The other thing I was aware of (along similar lines) was the potential for moisture to build up under the storage spaces if things were stored on the floor. The solution: to raise the storage spaces off the floor slightly. Using the trellis once again, racks were created to fit the spaces and allow airflow between stored things and the floor.

Once all that was done, It was time to actually set down the bed. Another trellis layer was cut to size. Again, to prevent moisture build-up and to allow airflow under the mattress. It’s just a cheapy foam mattress without any of the fancy breathable technology of modern mattresses. Since it is essentially a large sponge, it obviously has the potential to soak up sweat and become mouldy. Best to help it aerate. The trellis/slat base needed to be cut in two lengthwise to effectively stow away under the mattress in ‘sofa mode’. It then gets hauled out and laid down side by side to become the slat base in ‘bed mode’.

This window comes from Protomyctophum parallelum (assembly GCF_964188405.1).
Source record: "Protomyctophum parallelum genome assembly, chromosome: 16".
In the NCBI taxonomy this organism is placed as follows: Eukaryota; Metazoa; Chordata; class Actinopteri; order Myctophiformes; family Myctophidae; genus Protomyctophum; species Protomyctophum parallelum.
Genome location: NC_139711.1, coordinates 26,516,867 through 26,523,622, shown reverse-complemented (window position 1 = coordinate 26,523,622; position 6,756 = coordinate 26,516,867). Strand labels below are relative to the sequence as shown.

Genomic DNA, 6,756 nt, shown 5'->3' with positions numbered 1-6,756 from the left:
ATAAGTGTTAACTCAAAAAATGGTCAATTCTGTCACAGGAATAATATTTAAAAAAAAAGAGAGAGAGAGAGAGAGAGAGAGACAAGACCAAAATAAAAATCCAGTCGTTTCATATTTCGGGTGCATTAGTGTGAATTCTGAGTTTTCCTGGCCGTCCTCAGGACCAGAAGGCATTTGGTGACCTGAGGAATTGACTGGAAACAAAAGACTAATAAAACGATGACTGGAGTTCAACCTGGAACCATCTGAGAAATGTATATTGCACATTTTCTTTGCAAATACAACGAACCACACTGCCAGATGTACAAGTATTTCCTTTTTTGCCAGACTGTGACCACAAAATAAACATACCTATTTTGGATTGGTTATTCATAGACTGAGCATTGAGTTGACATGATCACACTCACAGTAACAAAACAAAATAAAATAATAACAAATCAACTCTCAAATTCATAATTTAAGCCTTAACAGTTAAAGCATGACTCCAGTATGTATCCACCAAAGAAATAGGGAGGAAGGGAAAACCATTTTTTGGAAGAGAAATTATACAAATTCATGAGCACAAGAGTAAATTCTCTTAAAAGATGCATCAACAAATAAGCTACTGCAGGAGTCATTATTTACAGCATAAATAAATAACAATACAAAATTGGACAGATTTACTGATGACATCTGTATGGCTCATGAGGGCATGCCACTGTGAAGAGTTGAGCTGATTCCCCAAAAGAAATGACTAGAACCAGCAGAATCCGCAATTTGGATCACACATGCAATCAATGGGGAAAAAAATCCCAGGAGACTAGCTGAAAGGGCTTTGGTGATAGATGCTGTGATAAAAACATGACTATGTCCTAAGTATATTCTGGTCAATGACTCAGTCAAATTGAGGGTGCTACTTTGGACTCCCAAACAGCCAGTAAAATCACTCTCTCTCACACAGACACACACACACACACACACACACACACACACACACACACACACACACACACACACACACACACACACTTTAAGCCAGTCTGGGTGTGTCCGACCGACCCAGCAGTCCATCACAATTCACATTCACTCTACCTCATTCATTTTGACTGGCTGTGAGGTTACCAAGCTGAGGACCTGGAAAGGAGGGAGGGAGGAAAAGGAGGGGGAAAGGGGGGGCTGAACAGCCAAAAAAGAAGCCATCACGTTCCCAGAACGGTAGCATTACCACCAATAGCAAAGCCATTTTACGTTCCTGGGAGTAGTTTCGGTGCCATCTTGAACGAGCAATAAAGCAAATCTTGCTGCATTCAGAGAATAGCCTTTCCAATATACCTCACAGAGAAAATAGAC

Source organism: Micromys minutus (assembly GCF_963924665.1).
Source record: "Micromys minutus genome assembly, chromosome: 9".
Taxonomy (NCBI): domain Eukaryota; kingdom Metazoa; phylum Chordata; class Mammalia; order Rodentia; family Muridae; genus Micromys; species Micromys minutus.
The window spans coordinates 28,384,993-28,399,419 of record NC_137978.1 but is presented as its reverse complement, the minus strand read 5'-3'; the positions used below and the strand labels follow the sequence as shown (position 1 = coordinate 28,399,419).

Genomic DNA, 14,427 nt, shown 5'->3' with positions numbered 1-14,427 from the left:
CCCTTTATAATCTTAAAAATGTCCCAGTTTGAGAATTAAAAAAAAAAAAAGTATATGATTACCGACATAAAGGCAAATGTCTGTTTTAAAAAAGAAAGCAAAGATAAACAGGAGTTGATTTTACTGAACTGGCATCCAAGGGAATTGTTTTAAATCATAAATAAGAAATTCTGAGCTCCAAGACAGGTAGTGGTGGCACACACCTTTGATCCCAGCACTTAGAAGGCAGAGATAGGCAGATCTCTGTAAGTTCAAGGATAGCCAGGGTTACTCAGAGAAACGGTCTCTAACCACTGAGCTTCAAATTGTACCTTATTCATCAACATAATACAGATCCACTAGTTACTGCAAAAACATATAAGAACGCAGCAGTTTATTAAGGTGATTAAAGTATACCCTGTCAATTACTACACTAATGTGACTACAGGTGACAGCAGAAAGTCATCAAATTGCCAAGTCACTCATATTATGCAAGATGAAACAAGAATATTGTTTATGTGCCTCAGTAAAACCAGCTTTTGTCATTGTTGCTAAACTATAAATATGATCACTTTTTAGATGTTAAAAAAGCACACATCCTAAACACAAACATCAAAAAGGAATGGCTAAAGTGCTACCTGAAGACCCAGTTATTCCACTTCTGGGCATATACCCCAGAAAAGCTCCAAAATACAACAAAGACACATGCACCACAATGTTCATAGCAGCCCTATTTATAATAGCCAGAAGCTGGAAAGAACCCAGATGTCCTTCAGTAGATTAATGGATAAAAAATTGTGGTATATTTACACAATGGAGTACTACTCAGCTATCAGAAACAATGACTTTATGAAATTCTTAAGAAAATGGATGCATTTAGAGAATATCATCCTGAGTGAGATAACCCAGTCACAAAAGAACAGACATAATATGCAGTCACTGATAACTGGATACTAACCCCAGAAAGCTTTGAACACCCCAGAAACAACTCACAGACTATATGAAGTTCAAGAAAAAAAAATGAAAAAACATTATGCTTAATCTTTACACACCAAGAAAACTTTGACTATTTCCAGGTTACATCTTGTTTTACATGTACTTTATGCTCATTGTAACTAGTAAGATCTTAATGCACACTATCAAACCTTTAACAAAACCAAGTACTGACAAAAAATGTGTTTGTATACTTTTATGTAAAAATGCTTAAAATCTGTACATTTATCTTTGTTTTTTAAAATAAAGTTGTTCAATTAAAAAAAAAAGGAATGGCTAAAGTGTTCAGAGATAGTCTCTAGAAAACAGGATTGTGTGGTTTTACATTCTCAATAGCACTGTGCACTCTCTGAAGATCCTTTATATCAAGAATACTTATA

The table performs well in its folded state and as a bed base. Once the book case is there to support the floating section in ‘bed mode’ it’ll be a lot stronger. Having said that, the overlapping nature of the bed design means it is already pretty strong and the forces are distributed along the whole base. Another small job to finish the base was to add an extension to the existing bed base. This is purely because the previous bed space was a little shorter and it just created a flat surface for the slats. That was whipped up just using off-cuts from other projects.

The second foam mattress was mercilessly brutalised to become the extra bed width. Off-cuts were strengthened with some small wooden flooring off-cuts to become arm rests that doubled as a headboard. Nothing fancy. It was just a big job of hacking things to pieces with a knife.